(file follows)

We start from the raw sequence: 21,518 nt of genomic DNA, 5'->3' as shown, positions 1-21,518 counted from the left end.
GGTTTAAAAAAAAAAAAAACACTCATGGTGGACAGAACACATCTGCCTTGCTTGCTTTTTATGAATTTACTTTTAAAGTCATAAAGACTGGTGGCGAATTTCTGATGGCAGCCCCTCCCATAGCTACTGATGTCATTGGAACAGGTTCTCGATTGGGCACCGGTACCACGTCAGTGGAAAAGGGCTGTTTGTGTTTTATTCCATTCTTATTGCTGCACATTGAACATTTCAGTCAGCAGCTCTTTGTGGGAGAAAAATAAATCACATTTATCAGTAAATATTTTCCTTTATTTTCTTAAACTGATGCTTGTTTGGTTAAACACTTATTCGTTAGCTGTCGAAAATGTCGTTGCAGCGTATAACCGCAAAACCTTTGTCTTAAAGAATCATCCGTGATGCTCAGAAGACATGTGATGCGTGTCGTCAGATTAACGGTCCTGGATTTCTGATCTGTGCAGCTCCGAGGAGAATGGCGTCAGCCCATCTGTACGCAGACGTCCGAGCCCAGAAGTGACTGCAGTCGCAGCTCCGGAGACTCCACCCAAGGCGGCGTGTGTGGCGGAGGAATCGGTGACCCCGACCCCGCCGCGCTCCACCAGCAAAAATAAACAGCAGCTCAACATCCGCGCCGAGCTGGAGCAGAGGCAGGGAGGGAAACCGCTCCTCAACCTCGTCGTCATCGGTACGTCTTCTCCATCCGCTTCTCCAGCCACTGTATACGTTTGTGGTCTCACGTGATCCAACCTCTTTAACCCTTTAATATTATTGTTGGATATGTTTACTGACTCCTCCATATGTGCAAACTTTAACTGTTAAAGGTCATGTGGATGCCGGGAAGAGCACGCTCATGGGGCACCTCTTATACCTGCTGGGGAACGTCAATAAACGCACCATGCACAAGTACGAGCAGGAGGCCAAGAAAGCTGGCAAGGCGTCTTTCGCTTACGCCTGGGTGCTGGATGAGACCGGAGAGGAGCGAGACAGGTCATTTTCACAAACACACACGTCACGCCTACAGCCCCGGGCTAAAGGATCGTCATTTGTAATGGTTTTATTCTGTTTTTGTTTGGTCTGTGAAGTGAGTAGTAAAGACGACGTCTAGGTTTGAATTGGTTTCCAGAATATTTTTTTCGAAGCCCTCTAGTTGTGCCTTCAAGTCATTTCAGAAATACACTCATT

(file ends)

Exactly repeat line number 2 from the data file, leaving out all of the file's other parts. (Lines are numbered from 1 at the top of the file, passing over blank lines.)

GGTTTAAAAAAAAAAAAAACACTCATGGTGGACAGAACACATCTGCCTTGCTTGCTTTTTATGAATTTACTTTTAAAGTCATAAAGACTGGTGGCGAATTTCTGATGGCAGCCCCTCCCATAGCTACTGATGTCATTGGAACAGGTTCTCGATTGGGCACCGGTACCACGTCAGTGGAAAAGGGCTGTTTGTGTTTTATTCCATTCTTATTGCTGCACATTGAACATTTCAGTCAGCAGCTCTTTGTGGGAGAAAAATAAATCACATTTATCAGTAAATATTTTCCTTTATTTTCTTAAACTGATGCTTGTTTGGTTAAACACTTATTCGTTAGCTGTCGAAAATGTCGTTGCAGCGTATAACCGCAAAACCTTTGTCTTAAAGAATCATCCGTGATGCTCAGAAGACATGTGATGCGTGTCGTCAGATTAACGGTCCTGGATTTCTGATCTGTGCAGCTCCGAGGAGAATGGCGTCAGCCCATCTGTACGCAGACGTCCGAGCCCAGAAGTGACTGCAGTCGCAGCTCCGGAGACTCCACCCAAGGCGGCGTGTGTGGCGGAGGAATCGGTGACCCCGACCCCGCCGCGCTCCACCAGCAAAAATAAACAGCAGCTCAACATCCGCGCCGAGCTGGAGCAGAGGCAGGGAGGGAAACCGCTCCTCAACCTCGTCGTCATCGGTACGTCTTCTCCATCCGCTTCTCCAGCCACTGTATACGTTTGTGGTCTCACGTGATCCAACCTCTTTAACCCTTTAATATTATTGTTGGATATGTTTACTGACTCCTCCATATGTGCAAACTTTAACTGTTAAAGGTCATGTGGATGCCGGGAAGAGCACGCTCATGGGGCACCTCTTATACCTGCTGGGGAACGTCAATAAACGCACCATGCACAAGTACGAGCAGGAGGCCAAGAAAGCTGGCAAGGCGTCTTTCGCTTACGCCTGGGTGCTGGATGAGACCGGAGAGGAGCGAGACAGGTCATTTTCACAAACACACACGTCACGCCTACAGCCCCGGGCTAAAGGATCGTCATTTGTAATGGTTTTATTCTGTTTTTGTTTGGTCTGTGAAGTGAGTAGTAAAGACGACGTCTAGGTTTGAATTGGTTTCCAGAATATTTTTTTCGAAGCCCTCTAGTTGTGCCTTCAAGTCATTTCAGAAATACACTCATT